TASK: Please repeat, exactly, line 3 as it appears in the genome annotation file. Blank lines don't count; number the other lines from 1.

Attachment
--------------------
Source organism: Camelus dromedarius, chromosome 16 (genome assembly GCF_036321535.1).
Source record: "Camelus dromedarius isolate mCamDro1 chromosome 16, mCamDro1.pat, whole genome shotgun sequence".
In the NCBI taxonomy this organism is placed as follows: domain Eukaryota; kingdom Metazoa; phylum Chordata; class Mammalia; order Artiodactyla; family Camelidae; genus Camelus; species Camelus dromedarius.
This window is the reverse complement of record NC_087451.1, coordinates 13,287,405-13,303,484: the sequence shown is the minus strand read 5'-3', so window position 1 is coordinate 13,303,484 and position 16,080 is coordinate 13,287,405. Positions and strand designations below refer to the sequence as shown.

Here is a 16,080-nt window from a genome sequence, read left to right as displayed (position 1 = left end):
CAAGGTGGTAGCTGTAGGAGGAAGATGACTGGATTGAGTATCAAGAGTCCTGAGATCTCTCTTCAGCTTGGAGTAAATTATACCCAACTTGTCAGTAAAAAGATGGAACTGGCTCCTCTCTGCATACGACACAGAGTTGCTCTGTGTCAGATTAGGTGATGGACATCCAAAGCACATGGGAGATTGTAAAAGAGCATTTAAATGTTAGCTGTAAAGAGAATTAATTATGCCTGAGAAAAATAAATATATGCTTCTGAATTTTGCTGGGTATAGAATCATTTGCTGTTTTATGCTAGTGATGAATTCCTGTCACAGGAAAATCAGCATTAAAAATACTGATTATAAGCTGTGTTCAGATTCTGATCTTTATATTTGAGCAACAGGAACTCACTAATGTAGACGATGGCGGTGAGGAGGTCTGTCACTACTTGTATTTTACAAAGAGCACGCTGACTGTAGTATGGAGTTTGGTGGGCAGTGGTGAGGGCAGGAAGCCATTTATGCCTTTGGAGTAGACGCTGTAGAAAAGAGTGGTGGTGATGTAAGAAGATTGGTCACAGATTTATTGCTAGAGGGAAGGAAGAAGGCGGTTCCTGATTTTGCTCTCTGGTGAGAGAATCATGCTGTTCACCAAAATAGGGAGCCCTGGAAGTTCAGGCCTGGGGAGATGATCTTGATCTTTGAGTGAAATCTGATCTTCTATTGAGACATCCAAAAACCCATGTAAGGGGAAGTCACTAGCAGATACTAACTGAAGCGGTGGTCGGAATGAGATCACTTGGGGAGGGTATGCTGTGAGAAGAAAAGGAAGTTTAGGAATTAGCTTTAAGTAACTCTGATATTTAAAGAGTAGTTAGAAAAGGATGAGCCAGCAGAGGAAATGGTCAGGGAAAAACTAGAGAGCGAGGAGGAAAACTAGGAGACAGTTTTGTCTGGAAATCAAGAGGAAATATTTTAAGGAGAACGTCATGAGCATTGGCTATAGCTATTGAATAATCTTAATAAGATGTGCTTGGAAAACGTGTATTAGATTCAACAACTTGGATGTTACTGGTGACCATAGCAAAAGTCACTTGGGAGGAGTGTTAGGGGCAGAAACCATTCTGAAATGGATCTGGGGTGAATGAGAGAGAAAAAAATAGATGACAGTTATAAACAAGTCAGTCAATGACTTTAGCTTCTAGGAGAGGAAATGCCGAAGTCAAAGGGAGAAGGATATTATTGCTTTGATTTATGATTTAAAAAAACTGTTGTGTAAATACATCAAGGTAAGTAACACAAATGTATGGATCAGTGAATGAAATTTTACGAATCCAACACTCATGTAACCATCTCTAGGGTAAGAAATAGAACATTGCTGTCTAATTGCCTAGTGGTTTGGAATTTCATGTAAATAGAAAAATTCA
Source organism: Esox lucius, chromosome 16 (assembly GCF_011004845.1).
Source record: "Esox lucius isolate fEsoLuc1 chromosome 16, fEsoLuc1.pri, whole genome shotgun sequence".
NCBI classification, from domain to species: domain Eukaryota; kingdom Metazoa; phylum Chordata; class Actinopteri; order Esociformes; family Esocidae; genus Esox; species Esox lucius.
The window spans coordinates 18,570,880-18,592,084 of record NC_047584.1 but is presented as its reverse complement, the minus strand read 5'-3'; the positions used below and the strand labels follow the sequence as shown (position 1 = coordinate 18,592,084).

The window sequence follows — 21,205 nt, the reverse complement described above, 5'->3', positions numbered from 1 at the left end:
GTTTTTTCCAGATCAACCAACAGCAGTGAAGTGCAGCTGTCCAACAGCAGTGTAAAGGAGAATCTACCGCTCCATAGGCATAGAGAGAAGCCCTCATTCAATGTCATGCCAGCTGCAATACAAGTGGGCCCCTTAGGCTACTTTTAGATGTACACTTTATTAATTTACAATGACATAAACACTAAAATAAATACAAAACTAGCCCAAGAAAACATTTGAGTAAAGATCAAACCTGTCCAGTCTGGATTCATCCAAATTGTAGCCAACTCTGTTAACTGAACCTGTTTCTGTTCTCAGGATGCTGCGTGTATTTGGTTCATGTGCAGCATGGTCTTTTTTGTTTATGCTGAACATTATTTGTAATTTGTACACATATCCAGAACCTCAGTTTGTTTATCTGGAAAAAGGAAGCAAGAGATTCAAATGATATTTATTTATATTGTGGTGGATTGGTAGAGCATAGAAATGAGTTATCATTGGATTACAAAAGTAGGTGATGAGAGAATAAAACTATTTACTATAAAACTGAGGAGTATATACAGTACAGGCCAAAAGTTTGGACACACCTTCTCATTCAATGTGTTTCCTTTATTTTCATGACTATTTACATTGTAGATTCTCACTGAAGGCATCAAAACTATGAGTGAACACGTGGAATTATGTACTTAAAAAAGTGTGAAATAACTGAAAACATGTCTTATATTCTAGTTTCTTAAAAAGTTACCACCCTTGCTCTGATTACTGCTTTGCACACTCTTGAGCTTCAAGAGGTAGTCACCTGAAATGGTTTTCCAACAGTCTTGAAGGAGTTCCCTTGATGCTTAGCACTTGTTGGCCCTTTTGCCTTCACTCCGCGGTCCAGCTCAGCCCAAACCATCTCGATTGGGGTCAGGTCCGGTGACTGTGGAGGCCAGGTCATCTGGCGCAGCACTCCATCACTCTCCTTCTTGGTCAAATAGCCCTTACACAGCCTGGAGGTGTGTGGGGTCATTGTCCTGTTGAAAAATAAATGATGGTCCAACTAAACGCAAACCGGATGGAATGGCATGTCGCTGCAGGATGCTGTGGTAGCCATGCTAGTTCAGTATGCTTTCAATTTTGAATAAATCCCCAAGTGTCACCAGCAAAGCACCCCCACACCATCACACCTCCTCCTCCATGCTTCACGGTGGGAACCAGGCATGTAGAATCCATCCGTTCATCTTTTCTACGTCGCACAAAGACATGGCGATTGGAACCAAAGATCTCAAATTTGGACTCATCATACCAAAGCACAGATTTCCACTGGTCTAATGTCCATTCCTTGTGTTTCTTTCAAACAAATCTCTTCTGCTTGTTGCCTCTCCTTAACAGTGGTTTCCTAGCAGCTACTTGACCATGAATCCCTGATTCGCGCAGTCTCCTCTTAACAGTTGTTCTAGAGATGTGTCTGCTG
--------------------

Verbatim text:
In the NCBI taxonomy this organism is placed as follows: domain Eukaryota; kingdom Metazoa; phylum Chordata; class Mammalia; order Artiodactyla; family Camelidae; genus Camelus; species Camelus dromedarius.